This cold and blustery day started with me letting Hud the herding dog puppy outside to find a dirty-headed bald eagle sitting on the power pole, watching the goings-on in the yard. Okay, so I put the big dog out with the little dog as a precaution.
Morning proceeded, and I noticed Rena the guardian wasn’t staying close enough to the house to entertain the pup. How come? These two tricksters (click on photo for larger image) had come through, attempting to lure Rena out the back fence and onto the Mesa big game winter range. Rena is a lovely dog, but how I wish she’d grab at least one of these two coyotes. Now we’ve got a game where the Mesa fence is “safe.” Grrr says me. Maybe I’ll try to pop one with something more than a camera.
Our sheep herd will be moved here to the house in a few more weeks, and with them come the guardians with less tolerance.
“I call it dogwatching, just like birdwatching for some. We all are dogwatchers, no matter, hunting, or not.”
(Vladimir Beregovoy, emeritus dogwatcher, in our Asia Group)
Unseasonal cold weather (down to nearly – 30 or as people are suddenly all saying “NEGATIVE” 30 F at night) has curtailed outdoor activity but there have been everything from house emergencies to deadlines to unexpected trips to Santa Fe, all taking their toll on the blog. I hope regular service can resume– I have a ridiculous amount of linkage saved and will never catch up soon. Onward!
A video of the galgo hare coursing championship, from a Spanish hunting and fishing show (see opening clips), courtesy of Gail Goodman. Can you imagine such a show in the US?
Cultivation of the bird’s- nest soup bird, courtesy of Arthur Wilderson, who writes: “I wonder what might be done to further enhance the productivity of such sites. A ban on the use of pesticides in the immediate area might increase insect densities and so support more birds. I could see some sort of anti-predator campaign too, if the native birds of prey haven’t been long since wiped out… Then you’d start selectively breeding the swiftlets for maximum nest production, and the cycle of domestication would begin anew.”
Nabokov was right! 65 years ago, working solely by close observation of morphology, he predicted we would find that New World “blue” butterflies invaded in five successive waves from Siberia and radiated out, evolving into many new species, all the way down the Andes…
DNA has just proved him 100% correct, in both theory and detail. The story is both a triumphant vindication of Nabokov, who was often sniffed at by entomologists as a dilettante, and a classic demonstration of close observation and traditional taxonomic methods– one that shows that, done right, they still work.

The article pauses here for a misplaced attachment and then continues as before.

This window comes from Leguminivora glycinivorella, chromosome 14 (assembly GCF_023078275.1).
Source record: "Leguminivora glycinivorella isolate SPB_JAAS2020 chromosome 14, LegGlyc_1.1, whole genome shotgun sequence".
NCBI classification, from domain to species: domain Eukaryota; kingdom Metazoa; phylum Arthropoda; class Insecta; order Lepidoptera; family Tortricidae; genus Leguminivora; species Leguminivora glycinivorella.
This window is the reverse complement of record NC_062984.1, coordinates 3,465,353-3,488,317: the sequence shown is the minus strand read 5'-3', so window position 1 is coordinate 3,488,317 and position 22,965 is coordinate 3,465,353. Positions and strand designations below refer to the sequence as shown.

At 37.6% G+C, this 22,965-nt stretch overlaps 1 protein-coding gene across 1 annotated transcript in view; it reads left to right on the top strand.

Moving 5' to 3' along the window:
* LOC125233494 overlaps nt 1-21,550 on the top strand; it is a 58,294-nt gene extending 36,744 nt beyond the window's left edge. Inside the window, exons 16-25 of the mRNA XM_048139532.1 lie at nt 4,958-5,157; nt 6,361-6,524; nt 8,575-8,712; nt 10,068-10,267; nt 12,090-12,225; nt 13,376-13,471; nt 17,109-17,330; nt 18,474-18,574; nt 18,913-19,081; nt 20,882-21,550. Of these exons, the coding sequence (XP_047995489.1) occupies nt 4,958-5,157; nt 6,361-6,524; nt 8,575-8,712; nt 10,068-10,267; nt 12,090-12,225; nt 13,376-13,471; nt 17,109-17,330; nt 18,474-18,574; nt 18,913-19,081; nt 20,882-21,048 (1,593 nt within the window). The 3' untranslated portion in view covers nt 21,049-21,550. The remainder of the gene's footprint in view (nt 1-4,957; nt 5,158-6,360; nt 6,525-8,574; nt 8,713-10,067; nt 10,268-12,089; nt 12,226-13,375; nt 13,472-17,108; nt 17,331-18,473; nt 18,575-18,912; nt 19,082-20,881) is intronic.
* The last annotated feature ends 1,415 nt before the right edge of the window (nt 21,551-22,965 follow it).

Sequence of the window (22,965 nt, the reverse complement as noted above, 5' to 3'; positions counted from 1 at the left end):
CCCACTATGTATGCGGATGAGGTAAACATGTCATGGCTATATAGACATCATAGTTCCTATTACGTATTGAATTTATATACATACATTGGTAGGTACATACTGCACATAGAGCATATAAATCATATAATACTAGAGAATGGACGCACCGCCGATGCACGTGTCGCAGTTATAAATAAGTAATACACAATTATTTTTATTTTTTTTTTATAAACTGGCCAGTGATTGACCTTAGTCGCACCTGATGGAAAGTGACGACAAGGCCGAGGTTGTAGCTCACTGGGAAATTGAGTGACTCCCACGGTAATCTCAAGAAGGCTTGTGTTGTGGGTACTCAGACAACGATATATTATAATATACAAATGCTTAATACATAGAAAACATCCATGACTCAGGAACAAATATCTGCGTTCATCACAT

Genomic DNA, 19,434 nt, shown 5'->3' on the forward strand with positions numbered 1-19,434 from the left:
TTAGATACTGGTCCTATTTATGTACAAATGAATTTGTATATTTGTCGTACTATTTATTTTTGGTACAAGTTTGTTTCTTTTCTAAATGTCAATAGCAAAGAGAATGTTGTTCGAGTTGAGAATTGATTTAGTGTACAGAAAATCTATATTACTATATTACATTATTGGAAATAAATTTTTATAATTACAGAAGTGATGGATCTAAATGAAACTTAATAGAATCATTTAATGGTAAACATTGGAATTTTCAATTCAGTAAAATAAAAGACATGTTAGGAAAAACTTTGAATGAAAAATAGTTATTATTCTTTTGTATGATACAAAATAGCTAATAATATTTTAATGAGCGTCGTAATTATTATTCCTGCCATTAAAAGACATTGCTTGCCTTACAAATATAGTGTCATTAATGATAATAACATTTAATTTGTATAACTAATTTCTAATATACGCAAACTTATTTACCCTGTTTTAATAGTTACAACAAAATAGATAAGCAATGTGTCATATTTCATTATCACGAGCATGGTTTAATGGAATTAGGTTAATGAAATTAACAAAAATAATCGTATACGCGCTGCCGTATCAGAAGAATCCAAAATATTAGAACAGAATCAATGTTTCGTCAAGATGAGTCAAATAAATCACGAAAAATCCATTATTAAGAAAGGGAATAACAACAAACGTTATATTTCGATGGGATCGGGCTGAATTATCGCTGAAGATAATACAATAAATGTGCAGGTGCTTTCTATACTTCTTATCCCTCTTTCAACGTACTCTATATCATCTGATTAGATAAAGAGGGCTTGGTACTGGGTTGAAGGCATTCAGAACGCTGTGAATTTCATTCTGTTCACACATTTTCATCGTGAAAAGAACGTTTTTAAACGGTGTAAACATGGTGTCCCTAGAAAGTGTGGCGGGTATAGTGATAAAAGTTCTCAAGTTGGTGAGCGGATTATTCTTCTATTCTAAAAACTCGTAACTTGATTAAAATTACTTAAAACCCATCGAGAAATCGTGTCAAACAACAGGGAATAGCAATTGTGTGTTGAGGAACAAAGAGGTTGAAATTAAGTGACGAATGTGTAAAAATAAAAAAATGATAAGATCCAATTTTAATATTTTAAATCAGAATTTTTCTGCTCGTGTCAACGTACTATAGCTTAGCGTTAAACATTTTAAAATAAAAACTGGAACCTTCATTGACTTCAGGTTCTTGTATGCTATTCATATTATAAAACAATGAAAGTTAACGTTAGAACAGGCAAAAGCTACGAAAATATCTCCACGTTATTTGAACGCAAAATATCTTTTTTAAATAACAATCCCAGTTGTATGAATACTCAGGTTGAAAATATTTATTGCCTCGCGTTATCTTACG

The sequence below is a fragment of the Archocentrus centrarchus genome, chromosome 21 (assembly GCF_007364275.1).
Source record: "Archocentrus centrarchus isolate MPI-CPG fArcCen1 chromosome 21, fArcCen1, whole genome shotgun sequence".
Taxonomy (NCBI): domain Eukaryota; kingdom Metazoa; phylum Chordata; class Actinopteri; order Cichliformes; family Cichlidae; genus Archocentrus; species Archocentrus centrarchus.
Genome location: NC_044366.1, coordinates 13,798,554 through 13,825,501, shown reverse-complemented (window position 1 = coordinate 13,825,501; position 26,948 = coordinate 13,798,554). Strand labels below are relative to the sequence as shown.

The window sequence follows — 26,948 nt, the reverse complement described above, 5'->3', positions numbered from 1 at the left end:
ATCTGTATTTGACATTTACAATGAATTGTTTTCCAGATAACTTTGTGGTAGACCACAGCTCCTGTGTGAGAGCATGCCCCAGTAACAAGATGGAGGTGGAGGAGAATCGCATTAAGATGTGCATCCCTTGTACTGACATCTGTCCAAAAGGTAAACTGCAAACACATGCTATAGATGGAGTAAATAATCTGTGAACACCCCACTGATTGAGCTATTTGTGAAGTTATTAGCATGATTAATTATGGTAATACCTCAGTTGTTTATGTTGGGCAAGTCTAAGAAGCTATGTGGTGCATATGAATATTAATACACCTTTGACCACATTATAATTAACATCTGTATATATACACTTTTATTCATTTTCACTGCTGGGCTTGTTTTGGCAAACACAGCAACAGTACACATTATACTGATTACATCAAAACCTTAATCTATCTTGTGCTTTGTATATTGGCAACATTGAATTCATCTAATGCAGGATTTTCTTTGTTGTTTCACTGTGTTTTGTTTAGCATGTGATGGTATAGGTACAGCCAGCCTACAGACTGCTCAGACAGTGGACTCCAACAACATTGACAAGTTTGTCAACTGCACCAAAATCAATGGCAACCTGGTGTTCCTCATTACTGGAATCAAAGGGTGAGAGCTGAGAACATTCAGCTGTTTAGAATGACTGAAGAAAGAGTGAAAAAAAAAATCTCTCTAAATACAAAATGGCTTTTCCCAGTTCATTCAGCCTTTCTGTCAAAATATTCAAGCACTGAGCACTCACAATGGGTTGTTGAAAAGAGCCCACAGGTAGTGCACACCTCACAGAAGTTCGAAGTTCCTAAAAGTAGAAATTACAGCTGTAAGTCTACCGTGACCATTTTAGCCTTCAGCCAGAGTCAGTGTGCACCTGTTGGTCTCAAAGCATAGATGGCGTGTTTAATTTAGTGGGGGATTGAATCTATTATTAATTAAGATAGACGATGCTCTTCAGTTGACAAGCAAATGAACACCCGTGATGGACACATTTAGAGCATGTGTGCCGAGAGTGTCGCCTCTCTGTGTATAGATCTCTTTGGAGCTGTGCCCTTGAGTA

NOT the Onion: “food” recall; HT John McLoughlin.
$200,000 racing pigeons going to China, where they seem to want to exceed our excesses. My father and his business partner, a banker, spent what then seemed like a literal fortune to bring a winning strain from Europe in the early 60’s, but this seems crazy. As Betsy Huntington used to say (adjust for inflation): “Never pay more than one thousand dollars for anything that can DIE.”
It appears that bacon is a gateway drug for vegetarians.
Screw the political correctitude of the moment: as Carl Zimmer says, Pere David and his ilk were heroes. (And sorry, science as we know it is western. As Pat Hemingway says, Islamists use jets, not flying carpets).
They have made a movie out of The Long Walk. I don’t really care if the story is 100% true or not.
Tom Russell sings Tonight we Ride on Letterman, and even that smug bastard likes it. Bonus: Paul Schaeffer plays Mexican accordion!
Coyote- hunting longdogs from Kansas, from a good blog new to me. I’ll be checking it more.
Medieval falconry video: somewhere in eastern Europe, a gyr (gyr hybrid?) kills a heron dead in the air with one blow. There is rumored to be more including cheetahs…
Next, dog & bird; tomorrow, more birds among other things…?
No the man is not about to be eaten by the dog! That’s our Aziat Rant, giving husband Jim a love tap while they were wrestling around on the ground after we fed the sheep today. A look at the muscling in his front legs demonstrates why these dogs are famous as wolf wrestlers. Rant had already done the scratch-my-belly submissive play with both Jim and I, and was thrilled when Jim hit the ground too. Rant is such a serious guardian, and it’s great to watch him engage in pure puppy play.